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There have been many journals produced on the effects of different types of massage when it comes to the relief from stress or anxiety on the psychological side of things; and then the physiological effects due to massage. On the whole the majority of the journals that I have read around this topic of massage and the effects of massage have turned a positive outlook on having regular massage whether it be a sports massage or just a relaxing massage in a spa.

(Fraser & Kerr, 1993) measured the effects of a massage on the anxiety levels of elderly residents. They had three groups with one group receiving massage, one receiving conversation only and the other no intervention. They measured the anxiety levels of the patients before and after through the use of a questionnaire, electromyography readings, heart rate and blood pressure readings. They ran this test across 4 consecutive evenings and found that those patients in the group with massage had a statistically significant difference to the mean levels for anxiety in the patients. (Fraser & Kerr, 1993) recommended the use of massage when caring for elderly patients as they can promote relaxation and improve communication between patients and carers.

One of the main psychological effects that massage helps with is to lower anxiety. Anxiety is caused by a hormone in our body’s called cortisol. This hormone is used for the flight or fight mechanism; this will increase the blood pressure and heart rate when needed as an involuntary response. This higher the level of cortisol with in the body can lead to headaches, insomnia and digestive problems. By having a regular massage this can lead to a greater amount of oxytocin and serotonin being released into the body which can help with lower levels of anxiety and stress. This decrease in stress and anxiety will help to increase the mood levels a patient feel’s. Patients with high levels of stress and anxiety may suffer from psychological issues such as Post Traumatic Stress Disorder (PTSD) or depression; by increasing their mood levels may help to diminish the bad thoughts in their head from these disorders.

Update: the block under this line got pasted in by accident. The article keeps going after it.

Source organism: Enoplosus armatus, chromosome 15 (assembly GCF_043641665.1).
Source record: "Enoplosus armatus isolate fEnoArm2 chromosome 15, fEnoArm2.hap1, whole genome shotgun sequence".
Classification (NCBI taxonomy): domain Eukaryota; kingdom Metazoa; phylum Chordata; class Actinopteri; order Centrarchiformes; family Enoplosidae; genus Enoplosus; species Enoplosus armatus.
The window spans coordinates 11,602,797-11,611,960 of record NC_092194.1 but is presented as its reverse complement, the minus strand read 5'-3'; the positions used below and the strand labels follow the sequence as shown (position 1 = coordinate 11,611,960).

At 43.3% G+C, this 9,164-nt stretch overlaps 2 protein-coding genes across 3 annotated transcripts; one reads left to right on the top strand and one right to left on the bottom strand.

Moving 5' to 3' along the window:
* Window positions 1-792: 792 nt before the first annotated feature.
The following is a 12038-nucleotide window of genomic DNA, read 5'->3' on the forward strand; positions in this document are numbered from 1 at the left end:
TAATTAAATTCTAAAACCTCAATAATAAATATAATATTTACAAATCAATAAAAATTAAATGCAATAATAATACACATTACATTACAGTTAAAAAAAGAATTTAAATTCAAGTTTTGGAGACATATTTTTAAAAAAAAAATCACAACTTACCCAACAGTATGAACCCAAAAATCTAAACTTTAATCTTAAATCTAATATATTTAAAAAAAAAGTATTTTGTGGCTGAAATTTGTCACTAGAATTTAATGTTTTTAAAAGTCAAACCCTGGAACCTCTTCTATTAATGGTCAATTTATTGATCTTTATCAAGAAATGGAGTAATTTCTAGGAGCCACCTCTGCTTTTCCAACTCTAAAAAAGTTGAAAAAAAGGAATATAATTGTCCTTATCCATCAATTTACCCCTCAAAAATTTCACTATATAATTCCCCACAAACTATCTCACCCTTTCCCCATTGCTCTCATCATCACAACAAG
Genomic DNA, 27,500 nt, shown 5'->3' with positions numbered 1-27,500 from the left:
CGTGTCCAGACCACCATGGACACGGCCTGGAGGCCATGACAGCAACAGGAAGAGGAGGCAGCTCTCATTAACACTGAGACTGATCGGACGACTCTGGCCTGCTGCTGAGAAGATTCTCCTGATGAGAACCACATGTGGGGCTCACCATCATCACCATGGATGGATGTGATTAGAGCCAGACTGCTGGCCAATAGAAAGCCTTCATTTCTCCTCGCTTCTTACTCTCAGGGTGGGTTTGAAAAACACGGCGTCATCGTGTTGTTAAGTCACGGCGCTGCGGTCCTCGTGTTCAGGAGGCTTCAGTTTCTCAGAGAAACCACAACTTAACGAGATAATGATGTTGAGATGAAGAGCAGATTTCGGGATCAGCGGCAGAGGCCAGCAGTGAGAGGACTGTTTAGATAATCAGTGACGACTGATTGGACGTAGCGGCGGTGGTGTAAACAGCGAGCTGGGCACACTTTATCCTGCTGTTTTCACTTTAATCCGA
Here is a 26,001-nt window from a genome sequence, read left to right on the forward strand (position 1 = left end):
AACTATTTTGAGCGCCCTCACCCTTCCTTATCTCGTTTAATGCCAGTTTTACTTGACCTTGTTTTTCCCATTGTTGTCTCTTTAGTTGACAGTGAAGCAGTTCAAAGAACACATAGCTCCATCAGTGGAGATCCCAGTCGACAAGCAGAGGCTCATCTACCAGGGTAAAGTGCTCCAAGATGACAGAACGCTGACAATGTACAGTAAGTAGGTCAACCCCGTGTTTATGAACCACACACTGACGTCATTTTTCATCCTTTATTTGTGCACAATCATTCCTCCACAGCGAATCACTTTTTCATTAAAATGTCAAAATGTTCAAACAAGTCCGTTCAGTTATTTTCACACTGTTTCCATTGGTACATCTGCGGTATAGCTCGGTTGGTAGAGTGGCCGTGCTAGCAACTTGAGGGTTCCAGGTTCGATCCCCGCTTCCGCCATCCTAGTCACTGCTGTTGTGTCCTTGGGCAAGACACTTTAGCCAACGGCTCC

During a massage, the body will secrete a greater amount of endorphins. Endorphins will interact with the pain receptors in the brain; with these being secreted during a massage a patient’s level of pain is likely to be decreased. If a patient has chronic pain from an injury such as patella tendonitis, a massage can help to alleviate some of the pain that is felt during day-to-day living. This will then allow a patient more freedom due to a decrease in their pain levels. These will have a greater level of relaxation for the patient and allow them too really let go from their stresses. This will also impact the physiological responses of massage by helping to lower the heart rate and blood pressure.

On the physiological side of things there are many benefits to be taken from a massage. Firstly, post injury you are likely to have some fibrous tissue or scar tissue formation around the injury site. A massage can help to move this into a mobile tissue and help it to broken down. Secondly, a massage will increase heart rate and blood pressure; this will then help in getting more oxygen around the body and also help with getting rid of waste products. An example of this would be surrounding the gastrocnemius and the soleus. The formation of varicose veins is due to the valves preventing the back-flow of blood to cave in causing these veins to appear very prominently on the legs. By having regular massage this can aid the venous return and also draw the waste products out.

I personally feel that, with these few effects from massage mentioned in this piece it would be silly not to get a massage. With effects such as a decrease in stress and anxiety and also the removal of waste products it will be inclusive for all.